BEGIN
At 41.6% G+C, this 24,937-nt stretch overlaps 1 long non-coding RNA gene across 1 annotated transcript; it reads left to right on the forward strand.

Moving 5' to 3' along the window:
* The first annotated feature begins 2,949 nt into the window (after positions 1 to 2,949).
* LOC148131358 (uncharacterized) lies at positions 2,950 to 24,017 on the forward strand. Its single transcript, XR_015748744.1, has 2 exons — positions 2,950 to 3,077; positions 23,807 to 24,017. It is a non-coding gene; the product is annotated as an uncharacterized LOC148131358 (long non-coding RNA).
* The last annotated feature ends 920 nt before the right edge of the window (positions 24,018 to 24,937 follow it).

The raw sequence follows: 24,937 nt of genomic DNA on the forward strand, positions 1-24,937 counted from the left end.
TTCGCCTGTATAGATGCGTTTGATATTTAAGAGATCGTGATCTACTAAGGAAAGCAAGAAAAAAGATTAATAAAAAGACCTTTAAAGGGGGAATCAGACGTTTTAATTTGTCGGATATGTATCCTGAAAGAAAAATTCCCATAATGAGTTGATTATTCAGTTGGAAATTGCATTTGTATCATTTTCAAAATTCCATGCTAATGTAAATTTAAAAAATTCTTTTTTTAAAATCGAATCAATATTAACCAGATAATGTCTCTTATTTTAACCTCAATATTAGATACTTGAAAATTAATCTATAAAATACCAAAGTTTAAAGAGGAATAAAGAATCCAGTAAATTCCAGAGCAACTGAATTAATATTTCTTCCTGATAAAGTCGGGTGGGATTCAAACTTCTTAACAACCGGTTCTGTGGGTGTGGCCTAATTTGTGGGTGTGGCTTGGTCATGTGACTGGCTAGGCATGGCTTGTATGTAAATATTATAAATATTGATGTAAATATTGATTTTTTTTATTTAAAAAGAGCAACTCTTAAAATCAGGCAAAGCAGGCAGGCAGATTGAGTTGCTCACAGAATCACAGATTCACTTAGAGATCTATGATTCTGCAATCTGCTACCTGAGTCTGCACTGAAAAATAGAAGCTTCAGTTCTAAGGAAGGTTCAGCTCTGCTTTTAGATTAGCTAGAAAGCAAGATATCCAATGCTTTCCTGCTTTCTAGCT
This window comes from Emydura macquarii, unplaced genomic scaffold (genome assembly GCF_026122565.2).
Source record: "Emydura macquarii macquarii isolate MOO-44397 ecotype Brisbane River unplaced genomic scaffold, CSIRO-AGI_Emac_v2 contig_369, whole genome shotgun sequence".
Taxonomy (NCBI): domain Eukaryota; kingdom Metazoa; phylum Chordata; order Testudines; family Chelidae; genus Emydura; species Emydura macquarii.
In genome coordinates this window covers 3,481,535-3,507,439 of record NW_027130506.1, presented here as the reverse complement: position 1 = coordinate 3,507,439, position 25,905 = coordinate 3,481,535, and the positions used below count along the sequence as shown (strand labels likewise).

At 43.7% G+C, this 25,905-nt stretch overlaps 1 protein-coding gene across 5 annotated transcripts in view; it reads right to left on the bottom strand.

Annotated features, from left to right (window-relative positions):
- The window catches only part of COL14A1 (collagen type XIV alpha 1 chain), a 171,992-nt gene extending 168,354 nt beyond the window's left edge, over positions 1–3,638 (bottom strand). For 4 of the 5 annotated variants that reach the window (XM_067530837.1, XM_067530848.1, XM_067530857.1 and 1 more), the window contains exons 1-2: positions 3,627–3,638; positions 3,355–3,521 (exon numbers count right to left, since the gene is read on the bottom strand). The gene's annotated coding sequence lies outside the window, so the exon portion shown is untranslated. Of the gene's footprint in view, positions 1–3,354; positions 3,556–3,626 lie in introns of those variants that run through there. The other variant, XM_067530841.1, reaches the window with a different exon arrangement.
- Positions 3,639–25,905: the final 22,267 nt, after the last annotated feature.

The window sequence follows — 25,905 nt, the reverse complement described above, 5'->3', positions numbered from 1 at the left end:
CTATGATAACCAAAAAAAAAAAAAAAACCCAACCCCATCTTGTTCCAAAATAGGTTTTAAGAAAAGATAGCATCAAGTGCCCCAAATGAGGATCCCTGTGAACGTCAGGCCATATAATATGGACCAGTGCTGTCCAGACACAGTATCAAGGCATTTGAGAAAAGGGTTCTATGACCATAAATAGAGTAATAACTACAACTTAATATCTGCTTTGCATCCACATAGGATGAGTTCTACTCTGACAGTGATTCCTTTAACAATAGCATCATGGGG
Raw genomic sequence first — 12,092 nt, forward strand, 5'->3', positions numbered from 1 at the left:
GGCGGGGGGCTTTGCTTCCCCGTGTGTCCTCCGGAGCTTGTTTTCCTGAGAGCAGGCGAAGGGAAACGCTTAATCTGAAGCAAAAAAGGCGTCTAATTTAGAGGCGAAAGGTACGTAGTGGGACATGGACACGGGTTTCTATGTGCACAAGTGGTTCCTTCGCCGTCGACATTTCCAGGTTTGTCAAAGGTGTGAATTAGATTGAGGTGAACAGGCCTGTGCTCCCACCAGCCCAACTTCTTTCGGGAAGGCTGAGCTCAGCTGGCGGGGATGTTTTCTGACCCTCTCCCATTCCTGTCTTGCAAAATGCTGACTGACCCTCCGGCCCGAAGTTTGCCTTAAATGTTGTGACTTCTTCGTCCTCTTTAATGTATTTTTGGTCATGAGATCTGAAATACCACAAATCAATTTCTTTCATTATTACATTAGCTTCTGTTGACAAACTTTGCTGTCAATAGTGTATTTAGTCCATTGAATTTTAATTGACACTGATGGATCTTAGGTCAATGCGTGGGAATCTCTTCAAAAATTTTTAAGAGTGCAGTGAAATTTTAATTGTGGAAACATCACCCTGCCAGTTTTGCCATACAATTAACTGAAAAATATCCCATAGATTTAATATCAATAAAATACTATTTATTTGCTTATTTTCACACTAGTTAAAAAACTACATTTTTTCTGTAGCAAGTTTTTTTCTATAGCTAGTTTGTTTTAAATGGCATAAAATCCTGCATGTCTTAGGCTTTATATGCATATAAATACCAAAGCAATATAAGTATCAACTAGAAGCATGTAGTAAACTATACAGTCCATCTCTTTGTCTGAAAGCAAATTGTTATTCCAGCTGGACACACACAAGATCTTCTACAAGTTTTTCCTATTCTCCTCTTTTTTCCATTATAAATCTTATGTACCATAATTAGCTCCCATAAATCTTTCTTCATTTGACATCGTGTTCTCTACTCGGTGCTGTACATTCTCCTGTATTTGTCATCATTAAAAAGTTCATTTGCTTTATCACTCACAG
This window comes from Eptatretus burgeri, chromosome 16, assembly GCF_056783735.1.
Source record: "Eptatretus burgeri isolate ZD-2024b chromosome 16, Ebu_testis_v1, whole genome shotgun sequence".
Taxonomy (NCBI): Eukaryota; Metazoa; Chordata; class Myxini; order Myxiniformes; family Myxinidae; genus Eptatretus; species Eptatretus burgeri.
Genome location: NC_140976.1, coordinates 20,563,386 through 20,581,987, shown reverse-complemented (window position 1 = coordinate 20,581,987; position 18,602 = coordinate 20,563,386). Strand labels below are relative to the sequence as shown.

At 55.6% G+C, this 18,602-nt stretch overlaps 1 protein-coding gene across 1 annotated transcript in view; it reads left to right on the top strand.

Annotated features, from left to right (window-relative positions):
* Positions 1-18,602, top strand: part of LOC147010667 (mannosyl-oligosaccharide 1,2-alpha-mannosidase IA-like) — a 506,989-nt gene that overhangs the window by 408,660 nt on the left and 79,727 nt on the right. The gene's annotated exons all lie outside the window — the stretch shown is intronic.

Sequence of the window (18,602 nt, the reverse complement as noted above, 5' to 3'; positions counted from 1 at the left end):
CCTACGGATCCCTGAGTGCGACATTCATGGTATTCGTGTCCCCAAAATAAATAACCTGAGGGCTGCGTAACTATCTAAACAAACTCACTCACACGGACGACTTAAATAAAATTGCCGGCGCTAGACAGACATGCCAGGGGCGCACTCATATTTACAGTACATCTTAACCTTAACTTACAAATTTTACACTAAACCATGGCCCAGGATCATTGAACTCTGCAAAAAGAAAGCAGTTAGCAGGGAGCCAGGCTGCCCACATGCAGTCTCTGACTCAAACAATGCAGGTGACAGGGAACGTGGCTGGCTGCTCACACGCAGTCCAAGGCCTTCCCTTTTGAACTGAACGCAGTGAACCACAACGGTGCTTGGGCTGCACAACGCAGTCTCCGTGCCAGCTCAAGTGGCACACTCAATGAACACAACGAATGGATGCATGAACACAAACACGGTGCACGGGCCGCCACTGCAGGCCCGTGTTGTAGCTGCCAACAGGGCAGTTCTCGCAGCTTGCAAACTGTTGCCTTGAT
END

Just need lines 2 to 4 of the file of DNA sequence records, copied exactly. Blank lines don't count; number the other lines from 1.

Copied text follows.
Moving 5' to 3' along the window:
* The first annotated feature begins 2,949 nt into the window (after positions 1 to 2,949).
* LOC148131358 (uncharacterized) lies at positions 2,950 to 24,017 on the forward strand. Its single transcript, XR_015748744.1, has 2 exons — positions 2,950 to 3,077; positions 23,807 to 24,017. It is a non-coding gene; the product is annotated as an uncharacterized LOC148131358 (long non-coding RNA).